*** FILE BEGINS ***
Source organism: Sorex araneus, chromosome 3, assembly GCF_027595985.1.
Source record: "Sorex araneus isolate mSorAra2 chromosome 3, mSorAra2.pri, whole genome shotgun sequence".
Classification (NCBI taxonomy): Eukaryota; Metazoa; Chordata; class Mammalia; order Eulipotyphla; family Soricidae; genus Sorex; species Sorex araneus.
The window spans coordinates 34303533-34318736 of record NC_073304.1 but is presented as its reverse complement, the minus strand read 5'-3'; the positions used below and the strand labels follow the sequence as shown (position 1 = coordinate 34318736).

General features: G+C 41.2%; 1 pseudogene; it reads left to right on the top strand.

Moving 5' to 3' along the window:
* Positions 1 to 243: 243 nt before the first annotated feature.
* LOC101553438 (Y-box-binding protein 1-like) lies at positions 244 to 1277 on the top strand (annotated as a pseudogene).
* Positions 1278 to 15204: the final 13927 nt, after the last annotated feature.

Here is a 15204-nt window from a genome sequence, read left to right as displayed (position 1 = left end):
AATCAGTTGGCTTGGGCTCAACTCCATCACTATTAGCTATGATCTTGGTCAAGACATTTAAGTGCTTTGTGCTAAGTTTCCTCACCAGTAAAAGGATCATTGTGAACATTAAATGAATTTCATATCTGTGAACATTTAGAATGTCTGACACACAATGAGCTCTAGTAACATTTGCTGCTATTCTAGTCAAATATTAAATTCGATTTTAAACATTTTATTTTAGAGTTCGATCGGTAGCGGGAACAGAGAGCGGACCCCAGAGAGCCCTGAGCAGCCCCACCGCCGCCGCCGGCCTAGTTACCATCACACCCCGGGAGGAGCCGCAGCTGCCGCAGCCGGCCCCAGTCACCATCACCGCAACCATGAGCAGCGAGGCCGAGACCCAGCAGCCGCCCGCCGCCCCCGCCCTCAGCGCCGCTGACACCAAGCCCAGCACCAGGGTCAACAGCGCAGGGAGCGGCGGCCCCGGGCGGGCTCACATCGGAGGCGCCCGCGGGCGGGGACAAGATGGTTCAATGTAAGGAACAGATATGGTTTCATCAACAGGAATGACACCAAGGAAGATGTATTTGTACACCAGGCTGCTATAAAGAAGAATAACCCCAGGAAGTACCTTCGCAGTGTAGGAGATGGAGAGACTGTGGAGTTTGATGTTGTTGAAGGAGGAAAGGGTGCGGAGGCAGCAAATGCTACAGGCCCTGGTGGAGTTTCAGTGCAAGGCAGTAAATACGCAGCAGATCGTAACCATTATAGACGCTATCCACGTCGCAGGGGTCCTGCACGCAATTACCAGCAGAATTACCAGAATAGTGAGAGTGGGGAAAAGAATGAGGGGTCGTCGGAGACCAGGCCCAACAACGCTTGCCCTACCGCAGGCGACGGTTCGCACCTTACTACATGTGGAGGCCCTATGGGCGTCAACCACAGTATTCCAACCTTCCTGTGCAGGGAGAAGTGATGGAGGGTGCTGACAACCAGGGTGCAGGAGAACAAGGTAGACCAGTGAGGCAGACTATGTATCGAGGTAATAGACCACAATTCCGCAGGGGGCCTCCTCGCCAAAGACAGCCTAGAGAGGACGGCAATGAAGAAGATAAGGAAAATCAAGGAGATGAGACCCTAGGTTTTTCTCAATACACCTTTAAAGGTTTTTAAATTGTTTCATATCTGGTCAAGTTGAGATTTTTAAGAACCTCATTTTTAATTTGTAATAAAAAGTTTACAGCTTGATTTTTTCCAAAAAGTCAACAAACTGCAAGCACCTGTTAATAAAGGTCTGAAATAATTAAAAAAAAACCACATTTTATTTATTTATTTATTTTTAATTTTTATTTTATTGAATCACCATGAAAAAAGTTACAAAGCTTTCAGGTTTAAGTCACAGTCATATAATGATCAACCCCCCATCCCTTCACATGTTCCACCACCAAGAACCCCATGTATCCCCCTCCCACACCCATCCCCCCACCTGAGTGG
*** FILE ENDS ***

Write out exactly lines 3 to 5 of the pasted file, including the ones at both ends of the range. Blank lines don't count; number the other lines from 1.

Classification (NCBI taxonomy): Eukaryota; Metazoa; Chordata; class Mammalia; order Eulipotyphla; family Soricidae; genus Sorex; species Sorex araneus.
The window spans coordinates 34303533-34318736 of record NC_073304.1 but is presented as its reverse complement, the minus strand read 5'-3'; the positions used below and the strand labels follow the sequence as shown (position 1 = coordinate 34318736).

General features: G+C 41.2%; 1 pseudogene; it reads left to right on the top strand.